The district now confirms they’re looking at closing both Veterans Memorial Family and Riletta T. Cream Elementary schools, with acting superintendent Katrina McCombs saying in a statement the moves are “essential to our long term sustainability” even though with the cuts in place, “it wouldn’t be enough to solve the long term enrollment and facilities issues our schools face."
Pastor Amir Khan, one of those who met with McCombs, expressed the concerns of many that the moves are more about funneling kids into privately run charter and renaissance schools. He said they won’t stand for it.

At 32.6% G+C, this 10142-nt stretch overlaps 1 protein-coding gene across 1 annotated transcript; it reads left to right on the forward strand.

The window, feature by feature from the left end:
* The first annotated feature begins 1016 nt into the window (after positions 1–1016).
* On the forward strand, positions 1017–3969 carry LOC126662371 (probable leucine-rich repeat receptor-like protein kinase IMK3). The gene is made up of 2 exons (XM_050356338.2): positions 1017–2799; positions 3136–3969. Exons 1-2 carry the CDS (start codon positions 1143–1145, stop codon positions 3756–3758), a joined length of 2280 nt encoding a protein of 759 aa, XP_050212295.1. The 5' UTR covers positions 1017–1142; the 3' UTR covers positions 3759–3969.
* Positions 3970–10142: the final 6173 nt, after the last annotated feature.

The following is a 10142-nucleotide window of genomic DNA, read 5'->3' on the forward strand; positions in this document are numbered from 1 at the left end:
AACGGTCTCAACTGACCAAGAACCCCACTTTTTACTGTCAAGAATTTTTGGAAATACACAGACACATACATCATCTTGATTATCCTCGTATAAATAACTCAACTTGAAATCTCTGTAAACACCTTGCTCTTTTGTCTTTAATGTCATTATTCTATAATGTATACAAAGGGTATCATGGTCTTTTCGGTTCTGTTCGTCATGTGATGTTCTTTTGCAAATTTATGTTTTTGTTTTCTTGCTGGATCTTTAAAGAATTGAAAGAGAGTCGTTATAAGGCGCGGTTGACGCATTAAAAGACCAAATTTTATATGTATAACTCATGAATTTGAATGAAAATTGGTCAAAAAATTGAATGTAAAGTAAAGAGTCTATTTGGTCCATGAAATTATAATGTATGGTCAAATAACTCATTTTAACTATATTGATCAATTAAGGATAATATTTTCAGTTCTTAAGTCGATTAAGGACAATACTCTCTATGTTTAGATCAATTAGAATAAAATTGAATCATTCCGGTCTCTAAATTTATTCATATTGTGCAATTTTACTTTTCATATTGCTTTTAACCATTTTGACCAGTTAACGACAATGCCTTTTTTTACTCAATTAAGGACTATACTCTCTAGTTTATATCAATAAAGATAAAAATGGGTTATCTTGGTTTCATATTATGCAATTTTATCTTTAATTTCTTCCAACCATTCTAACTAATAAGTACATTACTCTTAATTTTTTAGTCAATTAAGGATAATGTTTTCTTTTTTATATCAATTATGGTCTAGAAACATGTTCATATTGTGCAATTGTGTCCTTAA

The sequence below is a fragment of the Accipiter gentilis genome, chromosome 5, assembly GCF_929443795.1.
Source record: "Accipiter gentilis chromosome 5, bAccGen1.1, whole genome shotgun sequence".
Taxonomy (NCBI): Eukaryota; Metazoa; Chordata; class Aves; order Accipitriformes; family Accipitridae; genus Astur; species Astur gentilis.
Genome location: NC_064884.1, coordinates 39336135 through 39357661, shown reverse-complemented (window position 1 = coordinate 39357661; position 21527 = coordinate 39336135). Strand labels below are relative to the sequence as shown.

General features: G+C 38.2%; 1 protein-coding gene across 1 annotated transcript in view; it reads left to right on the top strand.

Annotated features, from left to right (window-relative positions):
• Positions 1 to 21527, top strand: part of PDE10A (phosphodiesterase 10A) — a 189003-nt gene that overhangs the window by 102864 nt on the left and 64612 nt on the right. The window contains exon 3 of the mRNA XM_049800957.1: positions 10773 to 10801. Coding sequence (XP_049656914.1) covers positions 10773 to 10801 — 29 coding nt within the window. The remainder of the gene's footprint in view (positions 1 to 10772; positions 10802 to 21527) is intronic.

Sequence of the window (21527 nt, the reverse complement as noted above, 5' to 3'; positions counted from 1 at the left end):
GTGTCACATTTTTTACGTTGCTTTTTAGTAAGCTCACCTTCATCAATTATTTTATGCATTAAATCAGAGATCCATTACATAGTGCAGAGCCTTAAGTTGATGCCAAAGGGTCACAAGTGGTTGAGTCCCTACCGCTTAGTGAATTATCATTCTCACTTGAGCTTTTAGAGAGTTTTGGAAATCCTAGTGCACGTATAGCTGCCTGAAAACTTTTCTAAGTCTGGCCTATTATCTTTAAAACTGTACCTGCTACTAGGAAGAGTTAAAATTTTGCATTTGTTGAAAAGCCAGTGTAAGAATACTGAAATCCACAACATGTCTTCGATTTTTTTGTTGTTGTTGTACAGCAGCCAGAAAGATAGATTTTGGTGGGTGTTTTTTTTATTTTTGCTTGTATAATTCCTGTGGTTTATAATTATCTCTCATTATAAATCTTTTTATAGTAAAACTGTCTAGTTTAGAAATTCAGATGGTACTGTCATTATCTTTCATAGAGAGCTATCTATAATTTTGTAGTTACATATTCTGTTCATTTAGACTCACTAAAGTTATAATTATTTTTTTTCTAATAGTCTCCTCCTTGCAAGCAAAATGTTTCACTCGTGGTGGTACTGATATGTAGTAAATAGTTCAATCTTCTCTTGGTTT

“We demand a freeze on all and any school closures and staff layoffs,” Khan said. “We put a demand on a federal investigation on the spending of Camden resident tax dollars with the Camden City School District.”
The leaders also want a state probe of what they call “collusion” between the charters and the district.
“I liken it to Home Depot,” Khan added. “If you go to Home Depot and you see a big, shiny, beautiful Home Depot and you also see a lumber store next to it with leaking roofs and poor technology and not enough supplies, what do you choose?”
A three-day march from Camden to Trenton is set for next week to take those demands to state education officials.
The district has been under state control for five years.